Another excellent Brad and Karen thriller. In this one, a case of academic misconduct escalates to murder and corruption. As always, Cooper does a great job using the political machinations of academia as a starting point to weave a tale of deception and crime.
If you’ve read previous books in the series, you already are familiar with the dynamic between Brad and Karen, and together they once again form an effective crime-solving partnership. I don’t want spoil anything here, but I think the ending of this one is my favorite in the series. (So far.)
I’ve been reading some traditionally-published thrillers by big name authors lately, and I have to say, many of them have over-the-top, superhero-like characters, which makes them hard to relate to. I prefer a book like this, where the characters are people you would like to meet in real life. That’s the big draw of the Brad and Karen books for me; I just like these two, and they make for pleasant company while venturing into the darker side of the academy.
Spies! Teenage hackers! Nuclear secrets! And above all else, 1990s nostalgia!
All these things are in Phillip McCollum’s short story A Nuclear Family. I can’t really explain how they all fit together without spoiling the whole deal, but what I can do is praise McCollum’s gift for telling a tale. Remember, this is a man who once wrote 52 short stories in a year.
The same blend of teenage tech culture and mysterious goings-on uncovered by the youth of California that formed the theme of McCollum’s TheAlmost-Apocalypse of Apple Valley are present, but in a more potent, concentrated form. McCollum’s skill at concisely telling a good story is on full display, as is his way with words:
“I was way past wondering if what we’d done was a smart thing–it wasn’t. The question, now, was did we do the dumb thing smartly?”
A question familiar to anyone who has ever been a teenager, I’m sure.
A Nuclear Family is a gripping and suspenseful short story, that keeps you off balance from the start and doesn’t let up. It’s like a Hitchcock movie, updated to the ’90s and in literary form. A Phillip McCollum Special, through and through.
This is a cybercrime techno-thriller about a hacker who finds himself entrapped in an elaborate blackmail scheme. He’s forced to recruit old friends from his past in an effort to save himself.
What I liked most about the book was the setting. It’s a classic cyber-dystopia, with omnipresent surveillance and ongoing threats of pandemics. The atmosphere was creepy and disturbing, without being distracting.
Also, the technical details of all the hacking and counter-hacking were well done. I could follow what was going on without getting bogged down in the details.
I did struggle with some of the characters, in particular the protagonist. Let’s just say that, while he is the victim of a crime, he is far from innocent of wrongdoing himself. This made it hard for me to feel much sympathy for him.
However, if you can get past that, the book certainly makes for a fast-paced and exciting page-turner. Also, that cover is spectacular, isn’t it? Makes me think of Ghost in the Shell a little.
Books require a higher level of investment from the audience than, say, movies do. As readers, we have to do some of the work of imagining things for ourselves. I think it’s accurate to say that while you and I may read the same book, we don’t necessarily read the same story. Your way of envisioning it will not quite match mine, much the way a computer program may be handled differently by different compilers.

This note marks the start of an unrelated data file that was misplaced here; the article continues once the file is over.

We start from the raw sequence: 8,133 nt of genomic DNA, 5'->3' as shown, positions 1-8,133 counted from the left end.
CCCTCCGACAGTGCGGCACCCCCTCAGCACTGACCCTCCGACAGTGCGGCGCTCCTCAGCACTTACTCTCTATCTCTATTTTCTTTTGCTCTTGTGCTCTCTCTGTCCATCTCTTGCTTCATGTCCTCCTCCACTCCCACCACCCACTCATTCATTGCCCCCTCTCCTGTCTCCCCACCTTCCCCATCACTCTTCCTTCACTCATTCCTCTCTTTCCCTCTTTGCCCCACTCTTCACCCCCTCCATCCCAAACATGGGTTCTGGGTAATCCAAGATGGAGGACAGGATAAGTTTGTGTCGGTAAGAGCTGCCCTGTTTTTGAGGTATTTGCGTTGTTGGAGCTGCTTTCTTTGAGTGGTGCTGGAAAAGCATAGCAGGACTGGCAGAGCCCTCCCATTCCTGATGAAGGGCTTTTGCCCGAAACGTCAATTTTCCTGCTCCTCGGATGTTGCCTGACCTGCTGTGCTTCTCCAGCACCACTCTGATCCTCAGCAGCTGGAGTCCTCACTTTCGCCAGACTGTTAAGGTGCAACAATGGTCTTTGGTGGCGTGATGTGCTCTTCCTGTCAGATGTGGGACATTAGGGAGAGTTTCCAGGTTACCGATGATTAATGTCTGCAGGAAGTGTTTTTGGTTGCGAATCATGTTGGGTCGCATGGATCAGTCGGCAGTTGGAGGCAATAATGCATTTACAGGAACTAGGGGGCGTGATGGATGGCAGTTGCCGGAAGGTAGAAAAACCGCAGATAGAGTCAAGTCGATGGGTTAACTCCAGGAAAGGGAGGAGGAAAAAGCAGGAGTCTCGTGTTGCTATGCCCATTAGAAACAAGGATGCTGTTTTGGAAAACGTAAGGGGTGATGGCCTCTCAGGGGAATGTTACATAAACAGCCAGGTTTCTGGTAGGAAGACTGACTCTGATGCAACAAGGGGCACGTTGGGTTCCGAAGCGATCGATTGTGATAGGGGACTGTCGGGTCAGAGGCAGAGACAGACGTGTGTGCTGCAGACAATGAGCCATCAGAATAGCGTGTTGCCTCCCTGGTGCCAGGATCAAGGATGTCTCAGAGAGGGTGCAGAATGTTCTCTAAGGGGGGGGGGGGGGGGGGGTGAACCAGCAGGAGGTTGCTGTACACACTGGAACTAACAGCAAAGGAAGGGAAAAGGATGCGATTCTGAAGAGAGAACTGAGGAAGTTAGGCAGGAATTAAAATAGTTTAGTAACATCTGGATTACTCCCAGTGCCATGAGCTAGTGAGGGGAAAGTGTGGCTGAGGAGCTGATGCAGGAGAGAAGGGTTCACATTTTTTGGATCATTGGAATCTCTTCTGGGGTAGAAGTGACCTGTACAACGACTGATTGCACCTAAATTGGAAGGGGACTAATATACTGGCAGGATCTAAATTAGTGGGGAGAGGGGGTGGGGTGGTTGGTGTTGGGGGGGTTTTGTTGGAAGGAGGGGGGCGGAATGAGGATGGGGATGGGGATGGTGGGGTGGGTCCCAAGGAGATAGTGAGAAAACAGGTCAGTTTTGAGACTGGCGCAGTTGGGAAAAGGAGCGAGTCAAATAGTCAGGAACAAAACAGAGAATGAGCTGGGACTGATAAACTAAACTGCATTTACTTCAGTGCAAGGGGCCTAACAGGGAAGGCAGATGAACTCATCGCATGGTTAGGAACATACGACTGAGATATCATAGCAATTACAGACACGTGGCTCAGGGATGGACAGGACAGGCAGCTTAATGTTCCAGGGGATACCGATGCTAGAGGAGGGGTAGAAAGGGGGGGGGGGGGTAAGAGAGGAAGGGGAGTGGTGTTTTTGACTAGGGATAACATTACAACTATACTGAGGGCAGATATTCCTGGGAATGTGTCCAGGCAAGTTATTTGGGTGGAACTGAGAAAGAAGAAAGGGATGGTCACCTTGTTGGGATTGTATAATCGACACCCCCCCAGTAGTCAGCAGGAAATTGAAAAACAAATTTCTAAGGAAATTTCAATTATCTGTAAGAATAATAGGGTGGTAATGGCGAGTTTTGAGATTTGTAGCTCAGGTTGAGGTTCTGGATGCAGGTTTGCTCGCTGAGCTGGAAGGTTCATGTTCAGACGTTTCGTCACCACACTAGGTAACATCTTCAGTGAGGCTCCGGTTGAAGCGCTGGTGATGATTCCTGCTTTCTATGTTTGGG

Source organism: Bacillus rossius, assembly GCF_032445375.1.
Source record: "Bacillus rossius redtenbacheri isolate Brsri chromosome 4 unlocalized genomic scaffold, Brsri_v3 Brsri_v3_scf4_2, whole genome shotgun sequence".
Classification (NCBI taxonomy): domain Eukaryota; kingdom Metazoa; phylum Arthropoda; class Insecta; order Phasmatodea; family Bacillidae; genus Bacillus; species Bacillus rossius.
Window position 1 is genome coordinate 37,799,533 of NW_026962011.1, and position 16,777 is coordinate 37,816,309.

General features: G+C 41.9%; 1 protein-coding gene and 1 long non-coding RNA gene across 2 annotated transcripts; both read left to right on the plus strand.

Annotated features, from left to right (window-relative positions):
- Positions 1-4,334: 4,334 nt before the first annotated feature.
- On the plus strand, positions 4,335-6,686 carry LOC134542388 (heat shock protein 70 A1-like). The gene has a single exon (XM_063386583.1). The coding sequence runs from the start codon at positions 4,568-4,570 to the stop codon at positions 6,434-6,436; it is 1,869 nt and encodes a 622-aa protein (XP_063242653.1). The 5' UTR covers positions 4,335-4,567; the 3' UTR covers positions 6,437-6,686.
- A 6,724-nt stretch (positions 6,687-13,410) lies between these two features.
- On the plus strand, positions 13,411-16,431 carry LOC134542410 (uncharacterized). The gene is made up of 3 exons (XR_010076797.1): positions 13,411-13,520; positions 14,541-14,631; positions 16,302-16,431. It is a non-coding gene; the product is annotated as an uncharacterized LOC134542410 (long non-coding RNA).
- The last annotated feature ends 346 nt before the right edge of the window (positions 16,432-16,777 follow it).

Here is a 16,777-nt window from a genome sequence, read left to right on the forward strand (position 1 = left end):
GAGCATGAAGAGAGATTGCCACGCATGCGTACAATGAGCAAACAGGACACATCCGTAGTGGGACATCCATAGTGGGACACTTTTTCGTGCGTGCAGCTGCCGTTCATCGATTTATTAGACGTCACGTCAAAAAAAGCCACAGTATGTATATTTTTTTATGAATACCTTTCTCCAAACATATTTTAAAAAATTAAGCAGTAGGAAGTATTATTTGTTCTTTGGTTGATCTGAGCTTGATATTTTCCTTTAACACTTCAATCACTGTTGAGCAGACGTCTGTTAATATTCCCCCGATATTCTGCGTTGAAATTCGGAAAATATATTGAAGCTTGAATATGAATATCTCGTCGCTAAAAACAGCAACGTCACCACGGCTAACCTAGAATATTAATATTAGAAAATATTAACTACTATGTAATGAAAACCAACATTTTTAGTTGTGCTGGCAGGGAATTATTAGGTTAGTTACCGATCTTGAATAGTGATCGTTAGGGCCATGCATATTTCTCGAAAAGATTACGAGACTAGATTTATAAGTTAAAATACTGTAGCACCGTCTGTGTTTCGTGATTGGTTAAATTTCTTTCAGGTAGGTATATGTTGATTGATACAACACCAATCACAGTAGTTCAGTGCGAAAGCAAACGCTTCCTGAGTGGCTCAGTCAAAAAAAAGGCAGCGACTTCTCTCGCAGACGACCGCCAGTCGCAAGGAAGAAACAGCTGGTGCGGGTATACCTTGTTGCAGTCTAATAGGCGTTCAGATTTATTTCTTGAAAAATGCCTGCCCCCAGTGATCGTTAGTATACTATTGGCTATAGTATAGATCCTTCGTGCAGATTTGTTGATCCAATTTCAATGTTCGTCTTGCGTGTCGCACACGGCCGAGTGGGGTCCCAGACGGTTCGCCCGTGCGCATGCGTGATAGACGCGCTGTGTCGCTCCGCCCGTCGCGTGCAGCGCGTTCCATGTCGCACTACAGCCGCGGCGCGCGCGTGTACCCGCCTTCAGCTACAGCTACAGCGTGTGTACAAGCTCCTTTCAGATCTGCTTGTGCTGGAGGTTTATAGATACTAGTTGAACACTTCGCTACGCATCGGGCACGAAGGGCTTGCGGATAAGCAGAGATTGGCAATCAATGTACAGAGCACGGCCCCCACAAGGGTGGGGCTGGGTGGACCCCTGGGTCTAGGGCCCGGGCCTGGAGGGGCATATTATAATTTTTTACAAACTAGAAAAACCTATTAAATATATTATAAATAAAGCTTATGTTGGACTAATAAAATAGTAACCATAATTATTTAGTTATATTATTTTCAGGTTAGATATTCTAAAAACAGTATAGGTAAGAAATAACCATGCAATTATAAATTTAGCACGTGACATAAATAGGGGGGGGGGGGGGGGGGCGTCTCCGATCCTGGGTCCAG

This subjectivity is a key element of the written word as a medium for fiction. A really good book takes full advantage of this curious feature, inviting the reader to use their imagination to fill in details, or even to come up with their own interpretations of the entire story.
Fatal Rounds is just such a book. The central character, Liza Larkin, is a pathology resident at a hospital in Massachusetts. She has chosen the hospital specifically because she has become suspicious of one of the hospital’s surgeons, Dr. Donovan, who attended her father’s funeral, much to the horror of Liza’s schizophrenic mother.
Liza’s obsessive investigation of Dr. Donovan brings her into possession of evidence that implicates him in a number of deaths. Her highly atypical mind gives her an unusual ability to concentrate on her goal, and she becomes fixated on bringing Donovan to justice.
That’s the basic plot of the book. But the real meat of Fatal Rounds is in subtle details and ambiguities. It’s not so much about what happens as it is the reader’s interpretation of what happens. That’s why I don’t want to talk too much about specifics; lest I color your reading of the book with my own views.
No joke, this book reminded me of one of my favorite works of fiction of all time, “The Repairer of Reputations” by Robert W. Chambers. If you’ve read that story, you probably can see what I mean. If you haven’t… well, let’s just say Fatal Rounds is a great demonstration of the philosophy of fiction that I acquired from reading “Repairer of Reputations.”
This book is a great medical thriller, but more than that, it’s just a flat-out great story, and I highly recommend it to anyone, even if medical thrillers aren’t a genre you typically read. It gives you some things to chew on long after you close the book.
Another fast-paced thriller from Geoffrey Cooper, the fifth in the series. This time Brad Parker and Karen Richmond are drawn into investigating a sex trafficking ring with connections to a major medical institute.